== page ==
Rossi: Gas-Driven Hot Cat Evolution Underway [Update: What about Emissions?]

We had some discussion here today about what the status of Hot-Cat R&D was. Rossi has said that the 1 MW plant they are spending so much time and effort perfecting is a low temperature E-Cat which would not reach temperatures sufficient to produce high-pressure steam necessary for generating electricity — only the Hot Cats would be able to do that.

So I asked Rossi about the status of Hot Cat R&D today:

Dear Andrea,

You mention that the current plant you are working on (and giving your full attention to) is a normal E-Cat plant.
Does this mean that development of Hot Cat plants will wait until the current task of perfecting your first 1 MW plant is complete?

************

Andrea Rossi
December 4th, 2014 at 1:16 PM
Frank Acland:
No, it does not mean that: as I explained, we are also working on the gas fueled Hot Cat, this R&D bringing with itself the Hot Cat evolution.
Warm Regards,
A.R.

Just a couple of days ago, when asked about progress with the gas-fueled Hot Cat, Rossi stated, “We are working on this issue very, very, very hard.” It sounds to me like IH may have decided to go all out in developing gas powered Hot Cat plants, which could be much more economical than electric powered ones, given the relative cost of natural gas compared to electricity. We don’t know what the COP of these Hot Cat plants will be, but if you used natural gas as the input, it would be around three times more cost-effective than using electricity.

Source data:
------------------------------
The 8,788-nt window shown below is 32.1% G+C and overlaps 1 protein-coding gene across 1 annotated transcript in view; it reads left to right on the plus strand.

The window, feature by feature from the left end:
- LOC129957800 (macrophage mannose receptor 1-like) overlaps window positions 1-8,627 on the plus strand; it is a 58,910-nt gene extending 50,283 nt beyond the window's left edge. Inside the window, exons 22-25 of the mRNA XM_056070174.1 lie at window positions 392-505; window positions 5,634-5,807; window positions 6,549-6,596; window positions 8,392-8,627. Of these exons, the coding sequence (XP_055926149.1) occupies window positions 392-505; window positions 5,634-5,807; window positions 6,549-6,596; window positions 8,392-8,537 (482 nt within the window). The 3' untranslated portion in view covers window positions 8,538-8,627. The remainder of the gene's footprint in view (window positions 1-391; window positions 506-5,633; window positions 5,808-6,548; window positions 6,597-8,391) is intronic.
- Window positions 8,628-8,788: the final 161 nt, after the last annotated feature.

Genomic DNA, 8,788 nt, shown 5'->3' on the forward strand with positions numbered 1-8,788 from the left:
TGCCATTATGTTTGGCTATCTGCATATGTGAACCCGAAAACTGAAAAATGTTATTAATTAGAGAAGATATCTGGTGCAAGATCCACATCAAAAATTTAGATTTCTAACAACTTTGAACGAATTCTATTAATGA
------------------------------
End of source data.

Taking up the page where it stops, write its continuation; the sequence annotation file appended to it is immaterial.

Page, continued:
UPDATE: A question was posted on the JONP about the emissions that would necessarily be be produced by a natural gas-fueled E-Cat:

Dear Andrea,
How do you feel about having to give up the “zero emissions” ideal for a gas fuelled e-cat?
Regards,
Patrick

Patrick Ellul:
Zero emissions with a gas fueled E-Cat is impossible. But due to the ssm and the efficiency the emissions will be of one order of magnitude less than with conventional systems.
Warm Regards,
A.R.

Thinking about this, even if a Hot Cat were fueled by electricity, there would also likely be emissions involved, since most electricity generated these days is generated by burning fossil fuels. Things might be different if the electricity was generated by solar or wind (and Rossi has talked about a solar powered E-Cat), but that would add a new level of complexity and expense to a Hot Cat plant, which not everyone might be willing to invest in.

Down the road, if the E-Cat really takes off, it should be possible to have one Hot Cat plant generate electricity to power another one — but in these early days that’s not going to happen.

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